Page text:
Avid readers know that nervous start you get when you find out a favourite author has written a new book but you didn’t know about it. Or perhaps that’s just me. Addiction is the a-word that applies, not avid.
Anyway imagine my dismay when I noticed that Jonathan Franzen has a new book and I did not know about it. Which means there are four people ahead of me on the Holds list for Purity
So in order to help my fellow addicts (I mean avid readers) I am alerting you to the following books by popular authors on order at Christchurch City Libraries. Get your name down now and avoid disappointment. You’ll never be higher on the list.
Killing Monica by Candace Bushnell. Fiction or thinly veiled fact about Sex and the City? “If you think that you’re just cray-cray” says Bushnell. You be the judge.
Big Magic by Elizabeth Gilbert. Eat Pray Love. And Read.
The Marriage of Opposites by Alice Hoffman. Paris, Pissaro, passion. Good old Alice.
The story of the lost child by Elena Ferrante. The fourth in the Neapolitan novels.
Above the Waterfall by Ron Rash. He’s not as popular as he should be. Now is the time to redress that.
Speaking in Bones by Kathy Reichs. Her 18th outing. She must be doing something right.
All the Stars in the Heavens by Adriana Trigiani. Adriana’s take on the Golden Age of Hollywood.
Denise Mina and Ron Rash were two discoveries for me at Wellington Writers and Readers 2012. Two different writers setting their books in very different places, but seeing them together examining the importance of place in their novels was a real treat. For a start I could listen to their accents all day, but what they were saying was just as good as how they said it.
Although the fabric of their landscapes is far apart, from Rash’s rural Appalachian Mountains to Mina’s gritty, mean streets of suburban Glasgow, they are connected by a strong sense of history.
According to Mina, Scottish people are obsessed by history; it’s a part of being poor. Rash’s Southerners are poor too, less mobile than other Americans with roots running deep into the history of the place they live in, where something as long ago as the Civil War can be very near.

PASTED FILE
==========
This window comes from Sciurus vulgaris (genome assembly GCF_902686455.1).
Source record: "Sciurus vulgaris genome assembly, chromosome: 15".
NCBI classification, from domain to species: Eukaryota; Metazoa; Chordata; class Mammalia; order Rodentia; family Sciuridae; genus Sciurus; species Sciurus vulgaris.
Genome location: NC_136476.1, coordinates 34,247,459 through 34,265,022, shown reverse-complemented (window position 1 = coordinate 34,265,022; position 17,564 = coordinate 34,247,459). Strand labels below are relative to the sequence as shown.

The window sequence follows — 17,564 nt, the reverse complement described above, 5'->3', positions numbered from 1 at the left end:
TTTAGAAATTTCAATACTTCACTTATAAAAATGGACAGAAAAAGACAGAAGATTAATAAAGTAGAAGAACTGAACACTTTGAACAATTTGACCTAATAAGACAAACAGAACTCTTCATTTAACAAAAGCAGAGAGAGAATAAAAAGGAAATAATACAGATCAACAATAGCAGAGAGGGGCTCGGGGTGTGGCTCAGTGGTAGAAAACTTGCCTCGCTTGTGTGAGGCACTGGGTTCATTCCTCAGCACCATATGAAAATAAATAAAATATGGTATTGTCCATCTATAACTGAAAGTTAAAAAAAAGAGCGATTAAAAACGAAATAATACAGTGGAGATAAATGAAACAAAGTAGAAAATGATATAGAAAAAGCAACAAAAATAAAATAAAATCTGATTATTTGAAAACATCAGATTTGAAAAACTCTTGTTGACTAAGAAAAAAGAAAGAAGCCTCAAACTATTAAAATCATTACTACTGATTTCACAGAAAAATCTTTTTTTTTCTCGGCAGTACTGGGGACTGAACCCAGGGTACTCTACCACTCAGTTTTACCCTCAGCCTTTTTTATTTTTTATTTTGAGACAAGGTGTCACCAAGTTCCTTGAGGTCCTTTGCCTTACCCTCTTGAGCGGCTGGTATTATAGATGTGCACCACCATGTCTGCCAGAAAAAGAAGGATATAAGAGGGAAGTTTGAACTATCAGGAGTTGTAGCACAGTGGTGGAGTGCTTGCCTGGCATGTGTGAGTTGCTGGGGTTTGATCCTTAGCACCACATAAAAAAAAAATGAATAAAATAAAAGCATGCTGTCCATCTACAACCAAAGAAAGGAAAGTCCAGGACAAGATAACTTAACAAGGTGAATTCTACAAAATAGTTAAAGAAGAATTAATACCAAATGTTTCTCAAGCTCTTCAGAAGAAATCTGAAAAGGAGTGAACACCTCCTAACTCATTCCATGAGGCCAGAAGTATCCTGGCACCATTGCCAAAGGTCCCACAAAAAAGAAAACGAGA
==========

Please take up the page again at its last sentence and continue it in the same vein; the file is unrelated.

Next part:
Both writers distiguished between local colour and regional writing. Local colour is concerned with what makes an area different, while regional writing is universal, looking out from the inside. We tend to think of things being neutral if they are set in New York or London, but that is exactly what they’re not. It’s not true that New York is never regional and that London doesn’t have an accent.
When I thought about books with a strong sense of place the first that came to mind was Winter’s Bone, set in the Ozarks and written by Daniel Woodrell, who happens to be a friend of Ron Rash’s. Woodrell’s Ozarks are a long way from suburban Christchurch and Ree Dolly may be moving through a very particular landscape, but what keeps her searching is universal – love for her family.
What books would you recommend for their strong sense of place?
One of the great things about writers’ festivals is stumbling across a writer you’ve never heard of. 11 a.m. on the first day of Writers and Readers Week at the New Zealand International Arts Festival 2012 and the temptation was to hit one of the coffee bars.
I’m very glad I decided to take a punt and hear Appalachian writer Ron Rash instead. Not only did I learn I’d been saying Appalachian wrong all these years (Rash said it with what sounded like a T in it, as in Appalatchian, rather than a Y, as in Appalaychian), but I found another writer to add to my endless ‘For Later’ shelves.
A poet, short story writer and novelist whose family has lived on or around the same patch of land for 200 years, Rash was very entertaining (a Southern accent never hurts, I find). It can be a mixed blessing to be a Southern writer as there’s often an unspoken ‘just’ before the Southern, but being in the company of William Faulkner, Flannery O’Connor, Truman Capote and Tennessee Wiliams is some consolation.
The cove, his latest novel, is set in one of the German internment camps set up in the U.S during the First World War, examining what it means to be a patriot. Other novels include Serena, with a main character who is a cross between Medea and Lady Macbeth, and One foot in Eden, which is shaped like a tragedy although the reader never really knows where it is going.
Rash’s short readings of his work really whetted my appetite to check it out further. The moral of the story? Always go for literature over caffeine.